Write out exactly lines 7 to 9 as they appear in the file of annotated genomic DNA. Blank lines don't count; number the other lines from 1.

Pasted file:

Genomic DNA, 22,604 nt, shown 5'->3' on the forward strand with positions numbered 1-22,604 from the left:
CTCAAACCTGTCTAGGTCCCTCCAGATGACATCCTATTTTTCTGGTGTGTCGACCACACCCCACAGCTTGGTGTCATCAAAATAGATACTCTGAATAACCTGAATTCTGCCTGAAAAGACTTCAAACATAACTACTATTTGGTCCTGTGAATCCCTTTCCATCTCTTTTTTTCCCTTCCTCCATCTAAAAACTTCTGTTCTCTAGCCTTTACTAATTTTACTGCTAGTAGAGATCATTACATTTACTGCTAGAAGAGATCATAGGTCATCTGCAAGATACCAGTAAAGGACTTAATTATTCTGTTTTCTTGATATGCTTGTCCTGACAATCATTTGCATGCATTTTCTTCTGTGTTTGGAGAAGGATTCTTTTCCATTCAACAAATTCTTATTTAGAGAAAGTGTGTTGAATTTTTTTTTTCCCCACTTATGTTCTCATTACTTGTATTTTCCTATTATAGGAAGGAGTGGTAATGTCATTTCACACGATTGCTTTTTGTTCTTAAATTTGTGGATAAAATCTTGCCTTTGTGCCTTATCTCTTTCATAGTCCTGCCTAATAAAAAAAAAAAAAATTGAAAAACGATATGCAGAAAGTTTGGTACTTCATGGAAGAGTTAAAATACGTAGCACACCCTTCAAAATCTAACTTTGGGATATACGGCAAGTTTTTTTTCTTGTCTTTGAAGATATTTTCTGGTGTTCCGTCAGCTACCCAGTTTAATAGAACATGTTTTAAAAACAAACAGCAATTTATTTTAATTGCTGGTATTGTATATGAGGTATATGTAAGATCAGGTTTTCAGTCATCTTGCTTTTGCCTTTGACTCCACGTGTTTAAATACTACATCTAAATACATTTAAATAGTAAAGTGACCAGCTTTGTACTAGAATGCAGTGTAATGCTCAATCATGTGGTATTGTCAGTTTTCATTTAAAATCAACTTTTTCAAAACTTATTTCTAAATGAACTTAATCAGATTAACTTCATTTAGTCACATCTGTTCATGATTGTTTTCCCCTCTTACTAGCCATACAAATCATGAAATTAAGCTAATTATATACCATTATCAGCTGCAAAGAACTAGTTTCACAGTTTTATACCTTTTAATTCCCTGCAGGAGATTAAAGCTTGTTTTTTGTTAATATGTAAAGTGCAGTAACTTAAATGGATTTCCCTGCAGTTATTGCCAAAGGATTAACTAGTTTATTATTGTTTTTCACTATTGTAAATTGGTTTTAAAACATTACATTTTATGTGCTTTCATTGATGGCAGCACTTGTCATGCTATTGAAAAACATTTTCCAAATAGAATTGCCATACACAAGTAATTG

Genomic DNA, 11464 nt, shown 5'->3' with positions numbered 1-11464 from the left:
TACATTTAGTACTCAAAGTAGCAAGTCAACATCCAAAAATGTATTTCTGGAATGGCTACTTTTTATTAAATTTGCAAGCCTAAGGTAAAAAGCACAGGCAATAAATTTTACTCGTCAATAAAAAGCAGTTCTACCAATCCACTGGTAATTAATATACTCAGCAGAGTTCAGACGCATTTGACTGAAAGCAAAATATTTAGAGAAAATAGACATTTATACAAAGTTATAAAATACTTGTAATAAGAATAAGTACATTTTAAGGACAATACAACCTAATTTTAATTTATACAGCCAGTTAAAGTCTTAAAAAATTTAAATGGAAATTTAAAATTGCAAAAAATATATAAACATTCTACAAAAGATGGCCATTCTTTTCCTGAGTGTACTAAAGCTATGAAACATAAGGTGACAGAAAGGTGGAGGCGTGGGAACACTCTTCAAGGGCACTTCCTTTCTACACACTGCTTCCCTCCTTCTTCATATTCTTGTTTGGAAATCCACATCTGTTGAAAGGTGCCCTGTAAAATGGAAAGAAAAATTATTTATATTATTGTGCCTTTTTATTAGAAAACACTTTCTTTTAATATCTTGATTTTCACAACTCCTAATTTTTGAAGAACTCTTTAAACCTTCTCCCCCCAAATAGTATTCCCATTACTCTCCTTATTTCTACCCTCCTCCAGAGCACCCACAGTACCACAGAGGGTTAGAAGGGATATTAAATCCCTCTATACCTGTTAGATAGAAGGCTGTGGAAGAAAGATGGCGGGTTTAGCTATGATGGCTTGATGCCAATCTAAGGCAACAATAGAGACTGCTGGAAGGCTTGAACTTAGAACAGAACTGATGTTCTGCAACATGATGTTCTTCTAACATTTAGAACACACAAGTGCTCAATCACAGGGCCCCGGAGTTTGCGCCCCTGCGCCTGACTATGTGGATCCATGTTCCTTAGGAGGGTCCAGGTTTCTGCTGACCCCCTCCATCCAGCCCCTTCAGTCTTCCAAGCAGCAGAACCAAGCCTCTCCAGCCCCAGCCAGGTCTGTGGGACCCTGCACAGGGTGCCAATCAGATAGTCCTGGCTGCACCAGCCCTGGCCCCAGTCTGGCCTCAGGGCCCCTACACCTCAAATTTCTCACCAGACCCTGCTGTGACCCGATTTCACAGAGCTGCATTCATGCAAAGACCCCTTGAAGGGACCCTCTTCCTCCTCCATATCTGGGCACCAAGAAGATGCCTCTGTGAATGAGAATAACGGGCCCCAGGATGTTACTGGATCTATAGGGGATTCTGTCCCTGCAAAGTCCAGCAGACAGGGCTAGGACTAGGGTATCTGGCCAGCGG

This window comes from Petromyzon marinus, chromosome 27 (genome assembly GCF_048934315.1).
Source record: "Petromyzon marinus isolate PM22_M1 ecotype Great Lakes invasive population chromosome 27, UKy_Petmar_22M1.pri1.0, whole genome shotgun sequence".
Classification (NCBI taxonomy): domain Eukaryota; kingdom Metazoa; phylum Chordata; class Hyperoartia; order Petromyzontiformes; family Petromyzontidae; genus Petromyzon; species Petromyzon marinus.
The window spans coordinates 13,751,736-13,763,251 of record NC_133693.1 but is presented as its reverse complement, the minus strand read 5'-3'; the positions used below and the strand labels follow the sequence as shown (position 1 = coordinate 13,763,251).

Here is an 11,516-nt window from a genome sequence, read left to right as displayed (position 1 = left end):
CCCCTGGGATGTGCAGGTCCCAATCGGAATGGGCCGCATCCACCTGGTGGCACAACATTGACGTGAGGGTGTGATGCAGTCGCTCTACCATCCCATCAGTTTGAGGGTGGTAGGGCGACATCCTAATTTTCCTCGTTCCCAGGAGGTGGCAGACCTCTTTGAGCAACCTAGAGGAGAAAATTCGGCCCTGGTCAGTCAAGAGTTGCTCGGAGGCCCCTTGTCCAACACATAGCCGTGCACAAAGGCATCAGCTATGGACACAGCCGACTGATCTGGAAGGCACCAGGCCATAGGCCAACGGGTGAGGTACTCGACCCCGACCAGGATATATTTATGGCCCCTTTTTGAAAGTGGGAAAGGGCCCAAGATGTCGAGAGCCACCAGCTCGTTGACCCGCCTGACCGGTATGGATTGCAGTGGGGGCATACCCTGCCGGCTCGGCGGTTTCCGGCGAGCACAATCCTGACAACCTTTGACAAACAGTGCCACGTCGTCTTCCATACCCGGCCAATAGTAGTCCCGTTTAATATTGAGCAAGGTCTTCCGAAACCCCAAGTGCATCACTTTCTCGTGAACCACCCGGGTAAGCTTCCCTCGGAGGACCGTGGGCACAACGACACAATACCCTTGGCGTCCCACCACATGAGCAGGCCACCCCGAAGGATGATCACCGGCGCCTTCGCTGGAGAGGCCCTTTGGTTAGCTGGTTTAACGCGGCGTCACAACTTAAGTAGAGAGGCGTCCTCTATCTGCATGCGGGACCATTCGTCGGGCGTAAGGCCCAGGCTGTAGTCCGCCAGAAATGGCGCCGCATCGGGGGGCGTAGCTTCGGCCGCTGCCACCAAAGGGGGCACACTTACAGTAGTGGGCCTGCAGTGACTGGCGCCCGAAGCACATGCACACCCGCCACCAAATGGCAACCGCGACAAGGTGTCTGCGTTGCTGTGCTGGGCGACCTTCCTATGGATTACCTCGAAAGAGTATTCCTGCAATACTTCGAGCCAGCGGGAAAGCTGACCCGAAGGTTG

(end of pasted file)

Classification (NCBI taxonomy): domain Eukaryota; kingdom Metazoa; phylum Chordata; class Hyperoartia; order Petromyzontiformes; family Petromyzontidae; genus Petromyzon; species Petromyzon marinus.
The window spans coordinates 13,751,736-13,763,251 of record NC_133693.1 but is presented as its reverse complement, the minus strand read 5'-3'; the positions used below and the strand labels follow the sequence as shown (position 1 = coordinate 13,763,251).

Here is an 11,516-nt window from a genome sequence, read left to right as displayed (position 1 = left end):